For a Larger-Than-Life Space Icon, John Glenn Was Remarkably Down-to-Earth

Friends and colleagues recall his abiding love for Smithsonian’s work, the history of spaceflight and peanut butter buckeyes

John Glenn, standing top right, looks at a model of the ship that took him to space with other astronauts from the Mercury space program in an undated photograph. (NASA/NASM)
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“He was a great American hero, there’s no doubt about it,” said Michael Neufeld, a curator at the National Air and Space Museum and the former head of its Space History Division, on the day that John Glenn died. Many Americans shared Neufeld’s sentiment. From flying in both World War II and the Korean War; to paving the way for space exploration by becoming the first American to orbit Earth; to winning election to the U.S. Senate and then returning to space again, Glenn lived the life of a legend.

As a 10-year-old boy in Calgary, Canada, Neufeld remembers watching on the television as Glenn launched into space atop an Atlas rocket, just before he had to leave for school. Witnessing that historic moment helped shape Neufeld into the "space buff" he is today, he says. In his 95 years on Earth and beyond, Glenn was not only an explorer of space but a passionate fan and supporter of the Smithsonian's work, Neufeld and other friends and colleagues recall. And he did it all while remaining surprisingly down-to-earth.

Glenn’s close friend J.R. Dailey, director of the National Air and Space Museum, wrote in an essay last week that Glenn was “committed to our mission to inspire the world to new heights.” “To me, there is no greater calling,” Dailey recalled Glenn saying. “If I can inspire young people to dedicate themselves to the good of mankind, I've accomplished something.”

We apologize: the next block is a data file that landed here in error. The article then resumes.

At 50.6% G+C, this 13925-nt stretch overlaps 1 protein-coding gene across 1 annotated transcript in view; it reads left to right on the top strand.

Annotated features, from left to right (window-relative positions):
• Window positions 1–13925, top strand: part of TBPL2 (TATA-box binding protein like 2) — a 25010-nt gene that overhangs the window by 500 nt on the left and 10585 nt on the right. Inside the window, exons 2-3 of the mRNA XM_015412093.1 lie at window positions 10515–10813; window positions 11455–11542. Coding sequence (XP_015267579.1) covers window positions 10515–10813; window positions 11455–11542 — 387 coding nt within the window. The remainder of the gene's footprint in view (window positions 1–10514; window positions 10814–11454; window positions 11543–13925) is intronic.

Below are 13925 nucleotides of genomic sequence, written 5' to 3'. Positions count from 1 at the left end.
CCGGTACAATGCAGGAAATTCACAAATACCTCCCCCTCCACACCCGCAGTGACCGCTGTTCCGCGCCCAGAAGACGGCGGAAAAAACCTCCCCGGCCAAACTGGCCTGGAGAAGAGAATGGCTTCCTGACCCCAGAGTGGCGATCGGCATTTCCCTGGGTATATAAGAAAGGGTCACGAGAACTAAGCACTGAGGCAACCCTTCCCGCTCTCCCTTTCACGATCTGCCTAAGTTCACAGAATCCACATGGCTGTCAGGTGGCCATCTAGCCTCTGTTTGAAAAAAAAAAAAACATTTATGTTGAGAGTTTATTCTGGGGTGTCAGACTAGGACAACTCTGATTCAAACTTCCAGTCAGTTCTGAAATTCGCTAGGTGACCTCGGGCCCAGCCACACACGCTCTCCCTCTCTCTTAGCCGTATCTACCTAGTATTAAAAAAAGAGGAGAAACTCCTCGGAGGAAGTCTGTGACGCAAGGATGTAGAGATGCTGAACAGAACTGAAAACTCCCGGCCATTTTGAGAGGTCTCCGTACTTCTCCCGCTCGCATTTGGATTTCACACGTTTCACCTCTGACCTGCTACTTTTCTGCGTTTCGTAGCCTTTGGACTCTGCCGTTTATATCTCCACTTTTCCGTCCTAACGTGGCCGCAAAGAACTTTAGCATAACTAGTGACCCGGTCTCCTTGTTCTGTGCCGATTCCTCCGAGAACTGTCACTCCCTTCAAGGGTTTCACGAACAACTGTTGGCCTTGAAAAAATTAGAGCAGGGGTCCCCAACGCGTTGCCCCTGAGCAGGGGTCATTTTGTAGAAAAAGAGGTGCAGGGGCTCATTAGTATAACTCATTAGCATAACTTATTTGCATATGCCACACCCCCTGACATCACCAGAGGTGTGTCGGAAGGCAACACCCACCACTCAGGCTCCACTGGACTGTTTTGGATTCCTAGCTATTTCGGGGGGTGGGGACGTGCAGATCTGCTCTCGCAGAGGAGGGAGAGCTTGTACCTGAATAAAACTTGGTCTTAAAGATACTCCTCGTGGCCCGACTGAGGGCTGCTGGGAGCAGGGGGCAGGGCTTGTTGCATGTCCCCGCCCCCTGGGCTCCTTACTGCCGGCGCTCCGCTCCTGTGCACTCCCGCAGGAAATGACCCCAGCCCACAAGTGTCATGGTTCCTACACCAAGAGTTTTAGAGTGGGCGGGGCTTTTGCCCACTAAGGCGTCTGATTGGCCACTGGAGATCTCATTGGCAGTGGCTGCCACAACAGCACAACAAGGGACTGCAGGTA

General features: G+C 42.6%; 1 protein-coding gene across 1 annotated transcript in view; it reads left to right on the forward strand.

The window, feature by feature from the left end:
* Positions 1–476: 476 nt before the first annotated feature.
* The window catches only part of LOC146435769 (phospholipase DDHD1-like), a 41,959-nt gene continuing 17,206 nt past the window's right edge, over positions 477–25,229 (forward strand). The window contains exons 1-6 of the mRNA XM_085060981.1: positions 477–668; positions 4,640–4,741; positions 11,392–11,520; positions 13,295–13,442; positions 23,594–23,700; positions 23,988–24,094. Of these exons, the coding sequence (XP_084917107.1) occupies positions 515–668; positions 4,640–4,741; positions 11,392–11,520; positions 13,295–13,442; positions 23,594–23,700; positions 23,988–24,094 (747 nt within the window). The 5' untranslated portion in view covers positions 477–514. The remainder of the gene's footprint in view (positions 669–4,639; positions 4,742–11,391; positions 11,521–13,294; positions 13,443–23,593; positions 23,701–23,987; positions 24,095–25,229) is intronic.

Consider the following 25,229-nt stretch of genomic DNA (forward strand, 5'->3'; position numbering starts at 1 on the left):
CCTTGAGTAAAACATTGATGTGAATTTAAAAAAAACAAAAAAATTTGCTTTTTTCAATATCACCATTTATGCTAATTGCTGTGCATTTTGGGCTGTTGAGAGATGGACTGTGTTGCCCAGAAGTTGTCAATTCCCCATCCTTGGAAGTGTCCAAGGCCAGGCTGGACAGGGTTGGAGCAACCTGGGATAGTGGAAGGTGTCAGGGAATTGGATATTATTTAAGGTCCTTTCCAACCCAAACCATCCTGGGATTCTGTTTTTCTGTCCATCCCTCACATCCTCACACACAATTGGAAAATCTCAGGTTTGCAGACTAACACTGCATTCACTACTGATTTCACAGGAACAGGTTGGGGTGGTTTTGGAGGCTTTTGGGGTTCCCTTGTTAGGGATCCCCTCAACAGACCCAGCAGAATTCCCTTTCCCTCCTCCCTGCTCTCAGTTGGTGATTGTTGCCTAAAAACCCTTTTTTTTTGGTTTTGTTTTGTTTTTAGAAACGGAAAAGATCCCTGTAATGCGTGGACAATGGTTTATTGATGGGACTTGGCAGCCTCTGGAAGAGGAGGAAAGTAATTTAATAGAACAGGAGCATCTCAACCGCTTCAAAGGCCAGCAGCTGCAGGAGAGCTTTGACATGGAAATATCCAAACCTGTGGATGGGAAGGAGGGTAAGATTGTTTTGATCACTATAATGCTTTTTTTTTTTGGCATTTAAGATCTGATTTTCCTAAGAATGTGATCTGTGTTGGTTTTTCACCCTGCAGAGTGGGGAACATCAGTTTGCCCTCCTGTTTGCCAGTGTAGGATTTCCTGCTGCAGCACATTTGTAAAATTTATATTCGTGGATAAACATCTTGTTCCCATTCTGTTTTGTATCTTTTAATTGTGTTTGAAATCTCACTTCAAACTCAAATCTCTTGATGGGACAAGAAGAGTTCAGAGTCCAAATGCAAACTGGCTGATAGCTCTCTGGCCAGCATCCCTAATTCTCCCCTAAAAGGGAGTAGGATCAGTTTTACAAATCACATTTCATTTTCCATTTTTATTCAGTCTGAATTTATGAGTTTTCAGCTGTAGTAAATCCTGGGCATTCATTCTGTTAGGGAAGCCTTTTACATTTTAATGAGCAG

"Glenn was a big friend of the museum," Neufeld says.

Margaret Weitekamp, a curator in the National Air and Space Museum's Space History Division, worked closely with Glenn for five years on the museum's lecture series named after him. Besides giving the inaugural lecture on his life’s journey before roughly 1,500 people in 2004, Glenn made a point of coming to introduce speakers whenever he could and helping out the museum in any way possible, she says. For an exalted American hero, Weitekamp remembers as being remarkably feet-on-the-ground. "For being someone who has lived a life on the national and international stage, he was very down-to-earth, very approachable,” she says.

Weitekamp says she was shocked to discover that Glenn never got around to having the food or drinks at most of the museum's events he attended, because he didn't want to miss a chance to talk to people. Instead, his wife Annie would make him a sandwich for the road, which he would eat on the drive over from his home in Bethesda, Maryland. (Weitekamp would later make sure that the caterers prepared a plate of food before the event so Glenn got a proper dinner.)

At a 2011 banquet honoring Glenn and fellow astronaut Scott Carpenter, then the last two living members of the Mercury space program, Weitekamp recalls how Glenn ended up serving coffee to other guests, despite him being the guest of honor that night.

Glenn's affection for the Smithsonian stemmed in part from his deep interest in the history of flight, Weitekamp says. When asked what was his favorite artifact in the National Museum of Air and Space, Glenn did not pick the space capsule that carried him around the Earth in 1962 (which is still on display). In fact, he didn’t pick anything related to space at all. Instead, Glenn picked the 1903 Wright flyer built by fellow Ohioans Orville and Wilbur Wright, Weitekamp recalls. "He thought it would have been a great adventure, being one of the first people getting on the very first airplane," Weitekamp says.